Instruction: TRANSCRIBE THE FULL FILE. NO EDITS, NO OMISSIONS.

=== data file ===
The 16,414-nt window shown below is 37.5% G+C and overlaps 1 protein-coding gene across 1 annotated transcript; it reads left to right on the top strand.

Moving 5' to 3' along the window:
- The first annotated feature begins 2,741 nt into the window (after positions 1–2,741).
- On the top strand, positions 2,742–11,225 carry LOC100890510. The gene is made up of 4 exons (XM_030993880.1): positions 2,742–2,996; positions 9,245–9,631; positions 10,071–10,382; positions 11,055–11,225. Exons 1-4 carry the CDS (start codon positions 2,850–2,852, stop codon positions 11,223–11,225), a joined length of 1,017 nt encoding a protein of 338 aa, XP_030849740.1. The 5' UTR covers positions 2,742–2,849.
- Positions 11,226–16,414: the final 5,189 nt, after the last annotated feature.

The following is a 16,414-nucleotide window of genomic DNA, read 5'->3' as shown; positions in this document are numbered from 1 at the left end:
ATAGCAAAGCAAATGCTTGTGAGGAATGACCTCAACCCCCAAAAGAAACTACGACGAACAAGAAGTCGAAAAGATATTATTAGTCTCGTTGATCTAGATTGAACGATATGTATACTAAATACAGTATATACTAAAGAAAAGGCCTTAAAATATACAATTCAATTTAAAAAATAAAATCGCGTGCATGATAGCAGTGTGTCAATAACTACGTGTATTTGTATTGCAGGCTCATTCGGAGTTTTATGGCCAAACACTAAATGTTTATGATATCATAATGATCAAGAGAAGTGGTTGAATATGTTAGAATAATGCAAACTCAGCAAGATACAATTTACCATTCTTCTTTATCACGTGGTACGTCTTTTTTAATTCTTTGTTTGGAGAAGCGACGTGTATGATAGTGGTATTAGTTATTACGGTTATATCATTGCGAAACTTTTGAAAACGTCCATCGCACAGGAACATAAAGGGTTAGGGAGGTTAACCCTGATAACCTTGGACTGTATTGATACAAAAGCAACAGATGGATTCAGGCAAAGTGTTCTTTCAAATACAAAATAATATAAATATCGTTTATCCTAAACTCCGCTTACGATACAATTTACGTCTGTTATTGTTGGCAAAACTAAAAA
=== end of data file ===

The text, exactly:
The 16,414-nt window shown below is 37.5% G+C and overlaps 1 protein-coding gene across 1 annotated transcript; it reads left to right on the top strand.

Moving 5' to 3' along the window:
- The first annotated feature begins 2,741 nt into the window (after positions 1–2,741).
- On the top strand, positions 2,742–11,225 carry LOC100890510. The gene is made up of 4 exons (XM_030993880.1): positions 2,742–2,996; positions 9,245–9,631; positions 10,071–10,382; positions 11,055–11,225. Exons 1-4 carry the CDS (start codon positions 2,850–2,852, stop codon positions 11,223–11,225), a joined length of 1,017 nt encoding a protein of 338 aa, XP_030849740.1. The 5' UTR covers positions 2,742–2,849.
- Positions 11,226–16,414: the final 5,189 nt, after the last annotated feature.

The following is a 16,414-nucleotide window of genomic DNA, read 5'->3' as shown; positions in this document are numbered from 1 at the left end:
ATAGCAAAGCAAATGCTTGTGAGGAATGACCTCAACCCCCAAAAGAAACTACGACGAACAAGAAGTCGAAAAGATATTATTAGTCTCGTTGATCTAGATTGAACGATATGTATACTAAATACAGTATATACTAAAGAAAAGGCCTTAAAATATACAATTCAATTTAAAAAATAAAATCGCGTGCATGATAGCAGTGTGTCAATAACTACGTGTATTTGTATTGCAGGCTCATTCGGAGTTTTATGGCCAAACACTAAATGTTTATGATATCATAATGATCAAGAGAAGTGGTTGAATATGTTAGAATAATGCAAACTCAGCAAGATACAATTTACCATTCTTCTTTATCACGTGGTACGTCTTTTTTAATTCTTTGTTTGGAGAAGCGACGTGTATGATAGTGGTATTAGTTATTACGGTTATATCATTGCGAAACTTTTGAAAACGTCCATCGCACAGGAACATAAAGGGTTAGGGAGGTTAACCCTGATAACCTTGGACTGTATTGATACAAAAGCAACAGATGGATTCAGGCAAAGTGTTCTTTCAAATACAAAATAATATAAATATCGTTTATCCTAAACTCCGCTTACGATACAATTTACGTCTGTTATTGTTGGCAAAACTAAAAA